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4171 Threshold Attenuation of Perk Signaling Is Sufficient to Overcome RAS-Mediated FLT3 Inhibitor Resistance

Program: Oral and Poster Abstracts
Session: 604. Molecular Pharmacology and Drug Resistance: Myeloid Neoplasms: Poster III
Hematology Disease Topics & Pathways:
Research, Translational Research, Combination therapy, Therapies
Monday, December 11, 2023, 6:00 PM-8:00 PM

Cheryl A C Peretz, MD1, Elaine Tran2*, Bogdan Popescu, MD3*, Vanessa E. Kennedy, MD3, Tanya Kumar1*, Lisa McGary4*, Natalie Tantisira2*, Eric Wong2*, Jose M. Rivera5*, Simayijiang Xirenayi6*, Elliot Stieglitz, MD5, Catherine C. Smith, MD3 and Juwita Hübner, MD5*

1UCSF, San Francisco, CA
2UCSF, San Francisco
3Department of Medicine, Division of Hematology/Oncology, University of California San Francisco, San Francisco, CA
4University of California San Francisco, San Francisco, CA
5Department of Pediatrics, Benioff Children's Hospital, University of California San Francisco, San Francisco, CA
6University California San Francisco, San Francisco, CA


Acute myeloid leukemia (AML) with activation of FMS-related receptor tyrosine kinase 3 (FLT3) confers a poor prognosis, principally due to disease relapse. The FLT3 inhibitor (FLT3i) gilteritinib is standard of care in relapsed/refractory FLT3-mutant AML, however its efficacy is limited by drug resistance, primarily due to RAS mutations. This suggests that RAS signaling is the critical mediator of downstream FLT3 signaling, but there is no standardized treatment for patients who relapse on FLT3i due to RAS pathway activation. Efforts to overcome resistance have been limited both by understanding of the optimal RAS effectors to target as well as the potential toxicity of simultaneously targeting FLT3 and RAS.

Here, we demonstrate that while RAS-driven resistance to gilteritinib is mediated through MAPK, not PI3K, attenuation of pERK signaling is sufficient to overcome this resistance both in vitro and in vivo.

Methods/ Results

FLT3-ITD+ cells (Molm14) with transduced NRAS mutations are resensitized to gilteritinib by MEK inhibitor treatment, proving that MAPK signaling is necessary for RAS-driven resistance. Further, expression of a constitutively active MEK construct (MEKDD) in Molm14 confers resistance to gilteritinib, showing MAPK signaling is sufficient for RAS-driven resistance. Conversely, we show that activated PI3K signaling is neither necessary nor sufficient to drive resistance, as AKT inhibition cannot resensitize NRAS-mutants to gilteritinib, and an activated AKT mutant does not confer gilteritinib resistance.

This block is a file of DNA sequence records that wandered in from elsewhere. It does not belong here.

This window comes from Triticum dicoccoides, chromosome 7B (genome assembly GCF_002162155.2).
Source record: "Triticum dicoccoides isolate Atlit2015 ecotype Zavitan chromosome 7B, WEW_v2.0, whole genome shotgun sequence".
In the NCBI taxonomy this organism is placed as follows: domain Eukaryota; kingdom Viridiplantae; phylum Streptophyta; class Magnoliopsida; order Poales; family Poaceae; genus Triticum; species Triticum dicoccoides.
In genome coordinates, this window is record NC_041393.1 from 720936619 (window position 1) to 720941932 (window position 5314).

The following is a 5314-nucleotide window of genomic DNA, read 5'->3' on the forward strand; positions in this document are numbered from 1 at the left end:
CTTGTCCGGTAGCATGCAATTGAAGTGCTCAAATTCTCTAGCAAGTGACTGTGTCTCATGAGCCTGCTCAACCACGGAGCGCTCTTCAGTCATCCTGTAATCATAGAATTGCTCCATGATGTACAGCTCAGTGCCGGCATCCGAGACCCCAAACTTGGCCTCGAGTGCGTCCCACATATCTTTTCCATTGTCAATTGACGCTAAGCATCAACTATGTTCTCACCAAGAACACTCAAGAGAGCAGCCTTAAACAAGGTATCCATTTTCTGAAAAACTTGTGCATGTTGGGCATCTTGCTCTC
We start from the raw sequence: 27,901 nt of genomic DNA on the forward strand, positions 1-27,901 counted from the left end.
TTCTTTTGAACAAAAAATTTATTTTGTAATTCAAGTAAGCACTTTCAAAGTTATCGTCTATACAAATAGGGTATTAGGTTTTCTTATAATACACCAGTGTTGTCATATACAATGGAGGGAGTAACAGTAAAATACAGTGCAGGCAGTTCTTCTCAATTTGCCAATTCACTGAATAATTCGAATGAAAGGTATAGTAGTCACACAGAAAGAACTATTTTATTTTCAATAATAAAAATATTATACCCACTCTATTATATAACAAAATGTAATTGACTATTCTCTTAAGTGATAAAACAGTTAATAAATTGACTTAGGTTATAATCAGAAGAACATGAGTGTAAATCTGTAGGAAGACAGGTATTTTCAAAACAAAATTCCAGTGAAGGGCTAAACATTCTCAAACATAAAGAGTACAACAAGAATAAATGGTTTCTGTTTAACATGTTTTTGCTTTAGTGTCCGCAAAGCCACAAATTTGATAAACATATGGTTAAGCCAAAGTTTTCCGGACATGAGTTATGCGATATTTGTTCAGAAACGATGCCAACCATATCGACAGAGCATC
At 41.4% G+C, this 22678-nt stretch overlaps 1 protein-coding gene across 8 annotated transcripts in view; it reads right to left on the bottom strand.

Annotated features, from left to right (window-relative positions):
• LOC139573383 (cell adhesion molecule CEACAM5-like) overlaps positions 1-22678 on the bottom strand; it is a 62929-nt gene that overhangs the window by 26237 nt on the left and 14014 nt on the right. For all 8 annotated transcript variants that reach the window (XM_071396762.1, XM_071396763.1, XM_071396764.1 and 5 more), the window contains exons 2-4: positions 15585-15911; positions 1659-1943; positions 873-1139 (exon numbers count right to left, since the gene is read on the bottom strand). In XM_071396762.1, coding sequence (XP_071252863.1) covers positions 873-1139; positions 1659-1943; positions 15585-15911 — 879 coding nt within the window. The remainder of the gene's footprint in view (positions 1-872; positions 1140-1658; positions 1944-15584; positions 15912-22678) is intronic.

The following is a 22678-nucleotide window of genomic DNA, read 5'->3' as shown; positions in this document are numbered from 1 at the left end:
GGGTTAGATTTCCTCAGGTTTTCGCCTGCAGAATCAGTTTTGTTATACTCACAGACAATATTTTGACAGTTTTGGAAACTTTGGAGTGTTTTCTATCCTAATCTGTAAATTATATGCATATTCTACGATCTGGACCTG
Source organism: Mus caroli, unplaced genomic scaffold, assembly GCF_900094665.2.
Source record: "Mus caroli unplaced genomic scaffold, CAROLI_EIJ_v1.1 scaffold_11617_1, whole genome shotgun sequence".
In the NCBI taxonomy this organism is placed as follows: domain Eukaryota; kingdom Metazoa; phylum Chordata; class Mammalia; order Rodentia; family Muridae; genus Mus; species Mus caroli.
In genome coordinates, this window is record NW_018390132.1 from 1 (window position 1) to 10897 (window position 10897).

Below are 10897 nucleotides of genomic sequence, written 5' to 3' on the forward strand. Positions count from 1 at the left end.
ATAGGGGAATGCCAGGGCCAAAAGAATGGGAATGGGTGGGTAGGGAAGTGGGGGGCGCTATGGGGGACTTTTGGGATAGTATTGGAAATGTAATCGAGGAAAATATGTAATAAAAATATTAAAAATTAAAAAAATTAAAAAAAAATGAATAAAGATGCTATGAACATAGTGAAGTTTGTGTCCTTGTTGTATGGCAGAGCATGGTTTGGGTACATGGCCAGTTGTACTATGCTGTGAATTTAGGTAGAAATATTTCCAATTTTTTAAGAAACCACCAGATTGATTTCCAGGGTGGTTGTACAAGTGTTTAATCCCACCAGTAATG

We used a doxycycline-inducible system to increase expression of MEKDD, to titrate levels of ERK signaling activation in Molm14 cells. Surprisingly, we found that the relationship between ERK phosphorylation (pERK) and FLT3i resistance was non-linear and appeared to increase at a threshold of pERK (62%). In keeping with this, suppression of pERK levels in Molm14 cells with concurrent RAS mutations to levels below 70% of baseline using the MEK inhibitor (MEKi) trametinib, was sufficient to resensitize to gilteritinib in proliferation assays. A similar phenomenon was seen in apoptosis assays. Molm14 NRAS Q61K mutant cells treated with 500nM gilteritinib plus increasing doses of trametinib showed apoptosis plateaued at the relatively low dose of 5nM trametinib. Western Blot analysis showed residual pERK activation at this dose. Thus, attenuation of MAPK signaling below a threshold, rather than its ablation, can overcome FLT3i resistance.

In a patient-derived xenograft (PDX) model of AML with concurrent FLT3-ITD and NRAS Q61K, the combination of low dose MEK inhibition (PD-901 1.5mg/kg) combined with gilteritinib was equivalent to standard dose MEK inhibition (PD-901 5mg/kg) combined with gilteritinib in suppressing outgrowth of human CD45+ cells in spleen, bone marrow, and blood of NSGS mice in comparison to vehicle-treated control. Standard dose MEK inhibition in combination with gilteritinib was also noted to be intolerable in the majority of mice with only 2 of 6 mice surviving 28 days.

Given the similar activity of low and high dose MAPK inhibition in combination with gilteritinib, we hypothesized that suppression of ERK activation below a critical level is sufficient to activate a shared transcriptional program to trigger cell cycle arrest and apoptosis. To test this hypothesis, we performed RNAseq analysis of Molm14 NRAS Q61K cells treated with gilteritinib, standard dosing of trametinib, low dose trametinib, or the combination. There is a gene expression signature of MAPK expression unique to the combination of gilteritinib and trametinib that is dose independent of trametinib, which includes MAPK regulators including ETV4 and ETV5.


MAPK is the critical effector pathway of RAS-driven gilteritinib resistance, but partial attenuation of pERK signaling is sufficient to inhibit proliferation and induce apoptosis, restoring sensitivity to FLT3i. Applied clinically, this suggests feasibility of low dose MAPK inhibition in combination with gilteritinib to treat resistant FLT3-activated AML. This strategy that would improve tolerability, a major concern in clinical use of MAPK pathway inhibitors.

Disclosures: Kennedy: Astellas: Consultancy. Smith: Cellgene: Other: Clinical trial funding; Abbvie: Honoraria, Research Funding; Genentech: Honoraria; ERASCA: Research Funding; Revolution Medicines: Research Funding; Zentalis: Other: Clinical trial funding.

*signifies non-member of ASH